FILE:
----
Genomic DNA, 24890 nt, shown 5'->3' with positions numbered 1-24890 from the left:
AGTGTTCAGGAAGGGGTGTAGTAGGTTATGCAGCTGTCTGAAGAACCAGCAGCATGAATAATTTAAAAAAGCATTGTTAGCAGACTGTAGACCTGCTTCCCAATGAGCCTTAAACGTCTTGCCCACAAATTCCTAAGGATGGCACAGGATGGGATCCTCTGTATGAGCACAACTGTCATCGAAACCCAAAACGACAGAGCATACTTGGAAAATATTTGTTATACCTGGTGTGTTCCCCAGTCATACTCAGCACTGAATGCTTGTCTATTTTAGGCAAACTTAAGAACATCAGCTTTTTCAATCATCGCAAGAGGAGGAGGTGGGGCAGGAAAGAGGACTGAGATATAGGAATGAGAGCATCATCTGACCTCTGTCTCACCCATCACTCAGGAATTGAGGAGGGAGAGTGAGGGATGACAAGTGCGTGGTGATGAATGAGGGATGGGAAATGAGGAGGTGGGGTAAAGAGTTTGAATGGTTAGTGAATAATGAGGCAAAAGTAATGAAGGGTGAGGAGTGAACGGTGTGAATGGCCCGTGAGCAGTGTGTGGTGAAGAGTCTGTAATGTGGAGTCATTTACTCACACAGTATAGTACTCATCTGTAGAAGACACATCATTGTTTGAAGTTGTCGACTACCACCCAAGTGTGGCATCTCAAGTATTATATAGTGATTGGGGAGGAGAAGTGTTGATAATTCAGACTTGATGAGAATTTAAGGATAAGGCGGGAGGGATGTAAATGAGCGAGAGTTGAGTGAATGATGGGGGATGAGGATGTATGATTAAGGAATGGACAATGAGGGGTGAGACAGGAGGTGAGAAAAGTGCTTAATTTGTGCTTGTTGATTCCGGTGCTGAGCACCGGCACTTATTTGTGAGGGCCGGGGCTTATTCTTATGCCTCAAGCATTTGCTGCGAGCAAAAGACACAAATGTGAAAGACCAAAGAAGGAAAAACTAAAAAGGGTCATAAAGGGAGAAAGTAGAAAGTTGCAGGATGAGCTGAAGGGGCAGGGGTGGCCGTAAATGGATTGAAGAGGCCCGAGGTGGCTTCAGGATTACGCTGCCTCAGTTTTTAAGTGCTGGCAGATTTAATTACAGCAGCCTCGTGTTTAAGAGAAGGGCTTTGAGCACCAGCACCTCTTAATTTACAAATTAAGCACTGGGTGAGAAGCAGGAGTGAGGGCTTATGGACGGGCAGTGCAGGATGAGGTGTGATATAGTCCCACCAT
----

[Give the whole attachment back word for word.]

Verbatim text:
Genomic DNA, 24890 nt, shown 5'->3' with positions numbered 1-24890 from the left:
AGTGTTCAGGAAGGGGTGTAGTAGGTTATGCAGCTGTCTGAAGAACCAGCAGCATGAATAATTTAAAAAAGCATTGTTAGCAGACTGTAGACCTGCTTCCCAATGAGCCTTAAACGTCTTGCCCACAAATTCCTAAGGATGGCACAGGATGGGATCCTCTGTATGAGCACAACTGTCATCGAAACCCAAAACGACAGAGCATACTTGGAAAATATTTGTTATACCTGGTGTGTTCCCCAGTCATACTCAGCACTGAATGCTTGTCTATTTTAGGCAAACTTAAGAACATCAGCTTTTTCAATCATCGCAAGAGGAGGAGGTGGGGCAGGAAAGAGGACTGAGATATAGGAATGAGAGCATCATCTGACCTCTGTCTCACCCATCACTCAGGAATTGAGGAGGGAGAGTGAGGGATGACAAGTGCGTGGTGATGAATGAGGGATGGGAAATGAGGAGGTGGGGTAAAGAGTTTGAATGGTTAGTGAATAATGAGGCAAAAGTAATGAAGGGTGAGGAGTGAACGGTGTGAATGGCCCGTGAGCAGTGTGTGGTGAAGAGTCTGTAATGTGGAGTCATTTACTCACACAGTATAGTACTCATCTGTAGAAGACACATCATTGTTTGAAGTTGTCGACTACCACCCAAGTGTGGCATCTCAAGTATTATATAGTGATTGGGGAGGAGAAGTGTTGATAATTCAGACTTGATGAGAATTTAAGGATAAGGCGGGAGGGATGTAAATGAGCGAGAGTTGAGTGAATGATGGGGGATGAGGATGTATGATTAAGGAATGGACAATGAGGGGTGAGACAGGAGGTGAGAAAAGTGCTTAATTTGTGCTTGTTGATTCCGGTGCTGAGCACCGGCACTTATTTGTGAGGGCCGGGGCTTATTCTTATGCCTCAAGCATTTGCTGCGAGCAAAAGACACAAATGTGAAAGACCAAAGAAGGAAAAACTAAAAAGGGTCATAAAGGGAGAAAGTAGAAAGTTGCAGGATGAGCTGAAGGGGCAGGGGTGGCCGTAAATGGATTGAAGAGGCCCGAGGTGGCTTCAGGATTACGCTGCCTCAGTTTTTAAGTGCTGGCAGATTTAATTACAGCAGCCTCGTGTTTAAGAGAAGGGCTTTGAGCACCAGCACCTCTTAATTTACAAATTAAGCACTGGGTGAGAAGCAGGAGTGAGGGCTTATGGACGGGCAGTGCAGGATGAGGTGTGATATAGTCCCACCAT